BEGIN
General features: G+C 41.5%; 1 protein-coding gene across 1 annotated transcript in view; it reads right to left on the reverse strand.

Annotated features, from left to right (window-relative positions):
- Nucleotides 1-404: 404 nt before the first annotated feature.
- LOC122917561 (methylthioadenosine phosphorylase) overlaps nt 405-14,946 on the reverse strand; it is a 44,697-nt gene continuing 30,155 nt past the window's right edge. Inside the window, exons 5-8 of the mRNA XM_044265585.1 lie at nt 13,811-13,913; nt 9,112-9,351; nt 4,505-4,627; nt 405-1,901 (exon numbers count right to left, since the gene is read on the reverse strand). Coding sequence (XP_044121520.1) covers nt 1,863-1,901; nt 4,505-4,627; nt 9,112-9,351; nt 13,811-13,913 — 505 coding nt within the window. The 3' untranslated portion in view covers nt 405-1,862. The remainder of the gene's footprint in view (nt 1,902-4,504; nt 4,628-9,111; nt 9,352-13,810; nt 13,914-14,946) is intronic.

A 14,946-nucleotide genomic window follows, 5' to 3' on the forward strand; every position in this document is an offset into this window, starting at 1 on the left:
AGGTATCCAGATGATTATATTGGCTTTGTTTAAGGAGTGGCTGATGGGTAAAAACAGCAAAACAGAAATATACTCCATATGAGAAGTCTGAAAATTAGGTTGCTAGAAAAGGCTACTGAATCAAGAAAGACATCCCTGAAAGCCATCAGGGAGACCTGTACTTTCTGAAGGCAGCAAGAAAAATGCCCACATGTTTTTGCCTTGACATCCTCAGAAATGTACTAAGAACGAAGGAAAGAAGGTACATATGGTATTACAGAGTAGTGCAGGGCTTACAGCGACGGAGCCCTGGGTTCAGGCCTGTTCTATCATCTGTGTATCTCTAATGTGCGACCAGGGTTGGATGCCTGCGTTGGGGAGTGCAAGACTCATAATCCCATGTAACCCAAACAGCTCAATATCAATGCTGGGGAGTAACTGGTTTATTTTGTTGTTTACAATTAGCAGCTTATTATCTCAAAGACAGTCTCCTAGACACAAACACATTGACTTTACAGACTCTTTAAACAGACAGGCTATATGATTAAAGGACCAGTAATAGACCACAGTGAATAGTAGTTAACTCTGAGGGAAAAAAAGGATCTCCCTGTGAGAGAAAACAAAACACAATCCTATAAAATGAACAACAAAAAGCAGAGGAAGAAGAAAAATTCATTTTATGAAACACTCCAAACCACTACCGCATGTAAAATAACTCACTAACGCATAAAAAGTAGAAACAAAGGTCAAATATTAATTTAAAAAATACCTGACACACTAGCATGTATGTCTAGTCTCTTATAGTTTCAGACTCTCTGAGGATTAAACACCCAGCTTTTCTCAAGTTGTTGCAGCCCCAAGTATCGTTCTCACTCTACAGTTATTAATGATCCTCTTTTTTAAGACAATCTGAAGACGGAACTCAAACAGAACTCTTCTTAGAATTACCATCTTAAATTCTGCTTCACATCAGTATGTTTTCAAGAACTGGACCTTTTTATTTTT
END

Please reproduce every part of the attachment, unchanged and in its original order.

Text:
General features: G+C 41.5%; 1 protein-coding gene across 1 annotated transcript in view; it reads right to left on the reverse strand.

Annotated features, from left to right (window-relative positions):
- Nucleotides 1-404: 404 nt before the first annotated feature.
- LOC122917561 (methylthioadenosine phosphorylase) overlaps nt 405-14,946 on the reverse strand; it is a 44,697-nt gene continuing 30,155 nt past the window's right edge. Inside the window, exons 5-8 of the mRNA XM_044265585.1 lie at nt 13,811-13,913; nt 9,112-9,351; nt 4,505-4,627; nt 405-1,901 (exon numbers count right to left, since the gene is read on the reverse strand). Coding sequence (XP_044121520.1) covers nt 1,863-1,901; nt 4,505-4,627; nt 9,112-9,351; nt 13,811-13,913 — 505 coding nt within the window. The 3' untranslated portion in view covers nt 405-1,862. The remainder of the gene's footprint in view (nt 1,902-4,504; nt 4,628-9,111; nt 9,352-13,810; nt 13,914-14,946) is intronic.

A 14,946-nucleotide genomic window follows, 5' to 3' on the forward strand; every position in this document is an offset into this window, starting at 1 on the left:
AGGTATCCAGATGATTATATTGGCTTTGTTTAAGGAGTGGCTGATGGGTAAAAACAGCAAAACAGAAATATACTCCATATGAGAAGTCTGAAAATTAGGTTGCTAGAAAAGGCTACTGAATCAAGAAAGACATCCCTGAAAGCCATCAGGGAGACCTGTACTTTCTGAAGGCAGCAAGAAAAATGCCCACATGTTTTTGCCTTGACATCCTCAGAAATGTACTAAGAACGAAGGAAAGAAGGTACATATGGTATTACAGAGTAGTGCAGGGCTTACAGCGACGGAGCCCTGGGTTCAGGCCTGTTCTATCATCTGTGTATCTCTAATGTGCGACCAGGGTTGGATGCCTGCGTTGGGGAGTGCAAGACTCATAATCCCATGTAACCCAAACAGCTCAATATCAATGCTGGGGAGTAACTGGTTTATTTTGTTGTTTACAATTAGCAGCTTATTATCTCAAAGACAGTCTCCTAGACACAAACACATTGACTTTACAGACTCTTTAAACAGACAGGCTATATGATTAAAGGACCAGTAATAGACCACAGTGAATAGTAGTTAACTCTGAGGGAAAAAAAGGATCTCCCTGTGAGAGAAAACAAAACACAATCCTATAAAATGAACAACAAAAAGCAGAGGAAGAAGAAAAATTCATTTTATGAAACACTCCAAACCACTACCGCATGTAAAATAACTCACTAACGCATAAAAAGTAGAAACAAAGGTCAAATATTAATTTAAAAAATACCTGACACACTAGCATGTATGTCTAGTCTCTTATAGTTTCAGACTCTCTGAGGATTAAACACCCAGCTTTTCTCAAGTTGTTGCAGCCCCAAGTATCGTTCTCACTCTACAGTTATTAATGATCCTCTTTTTTAAGACAATCTGAAGACGGAACTCAAACAGAACTCTTCTTAGAATTACCATCTTAAATTCTGCTTCACATCAGTATGTTTTCAAGAACTGGACCTTTTTATTTTT